Centrica Plc (CNA) and Dong Energy A/S abandoned plans to develop as much as 4.2 gigawatts of offshore wind farms in the Irish Sea, citing challenging conditions that made it too expensive to develop.
The partners relinquished the right to develop the 2,200 square kilometer (850 square mile) Irish Sea zone, according to a statement today posted on the website of their Celtic Array venture. Offshore wind projects cost more than double onshore ones over the lifetime of a project, according to calculations by Bloomberg New Energy Finance.
“Our assessments have shown that ground conditions are such that it’s not viable for us to proceed with the technology that’s available at this stage,” the companies said.
U.K. developers have canceled more than 9.5 gigawatts of potential offshore wind farms since November, illustrating the difficulty of driving down the costs of erecting wind turbines in water, dozens of kilometers out to sea. Even so, the U.K. is relying on the technology to help meet its carbon and renewable energy targets, and ministers say it’s possible to develop 10 gigawatts of wind farms at sea by 2020.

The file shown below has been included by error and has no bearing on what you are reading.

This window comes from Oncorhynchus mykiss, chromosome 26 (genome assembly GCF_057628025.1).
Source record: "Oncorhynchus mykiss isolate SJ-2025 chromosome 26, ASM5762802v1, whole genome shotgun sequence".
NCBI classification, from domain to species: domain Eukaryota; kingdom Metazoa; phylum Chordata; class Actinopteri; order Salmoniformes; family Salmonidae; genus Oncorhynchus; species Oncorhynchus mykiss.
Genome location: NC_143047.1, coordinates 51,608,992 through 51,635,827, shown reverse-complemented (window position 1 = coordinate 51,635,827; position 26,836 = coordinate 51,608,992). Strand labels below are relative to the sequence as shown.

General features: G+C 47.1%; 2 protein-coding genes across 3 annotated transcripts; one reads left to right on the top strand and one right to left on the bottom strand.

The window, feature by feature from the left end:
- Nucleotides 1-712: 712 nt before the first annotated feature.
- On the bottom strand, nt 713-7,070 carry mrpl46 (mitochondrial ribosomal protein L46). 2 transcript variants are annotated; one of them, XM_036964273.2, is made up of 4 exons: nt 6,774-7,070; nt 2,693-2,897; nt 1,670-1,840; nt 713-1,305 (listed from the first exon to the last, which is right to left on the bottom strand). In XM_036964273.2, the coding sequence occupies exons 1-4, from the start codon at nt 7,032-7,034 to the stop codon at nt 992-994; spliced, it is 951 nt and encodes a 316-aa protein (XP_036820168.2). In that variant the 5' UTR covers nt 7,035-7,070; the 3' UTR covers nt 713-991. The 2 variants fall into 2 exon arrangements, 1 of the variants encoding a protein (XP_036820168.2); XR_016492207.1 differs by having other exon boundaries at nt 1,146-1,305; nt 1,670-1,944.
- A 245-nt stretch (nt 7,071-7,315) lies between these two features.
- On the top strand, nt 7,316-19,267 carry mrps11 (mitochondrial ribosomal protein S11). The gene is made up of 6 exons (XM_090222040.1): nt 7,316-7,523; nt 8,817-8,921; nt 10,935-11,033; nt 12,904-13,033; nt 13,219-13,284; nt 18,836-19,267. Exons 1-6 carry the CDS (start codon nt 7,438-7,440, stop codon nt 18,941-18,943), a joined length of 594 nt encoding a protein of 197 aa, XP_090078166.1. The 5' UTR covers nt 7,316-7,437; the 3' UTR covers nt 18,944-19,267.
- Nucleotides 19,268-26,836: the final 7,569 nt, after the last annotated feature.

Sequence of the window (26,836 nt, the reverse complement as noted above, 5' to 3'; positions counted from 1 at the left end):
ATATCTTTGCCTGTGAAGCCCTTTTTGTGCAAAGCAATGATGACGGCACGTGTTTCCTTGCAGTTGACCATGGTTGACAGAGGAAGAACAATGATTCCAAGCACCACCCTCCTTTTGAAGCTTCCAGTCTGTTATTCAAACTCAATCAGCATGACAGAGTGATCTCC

“Although it’s disappointing that this particular project isn’t going ahead, the reasons are understandable,” Nick Medic, director of offshore renewables at the RenewableUK lobby group, said in an e-mailed statement. “Overall we still have over 37 gigawatts of offshore wind capacity in the U.K.’s project pipeline, so we’re set to maintain our huge global lead in offshore wind, creating tens of thousands of jobs.”
The U.K. had 3.7 gigawatts of offshore wind-generating capacity at the end of 2013, more than half of the installed global total. It’s offering guaranteed prices of 155 pounds ($262) per megawatt-hour for power from offshore wind farms starting up between now and April 2016, quadruple current prices.
The Crown Estate, which manages the U.K. seabed on behalf of the monarchy, said on its website that it has no current plans to offer the Celtic Array zone to other developers.
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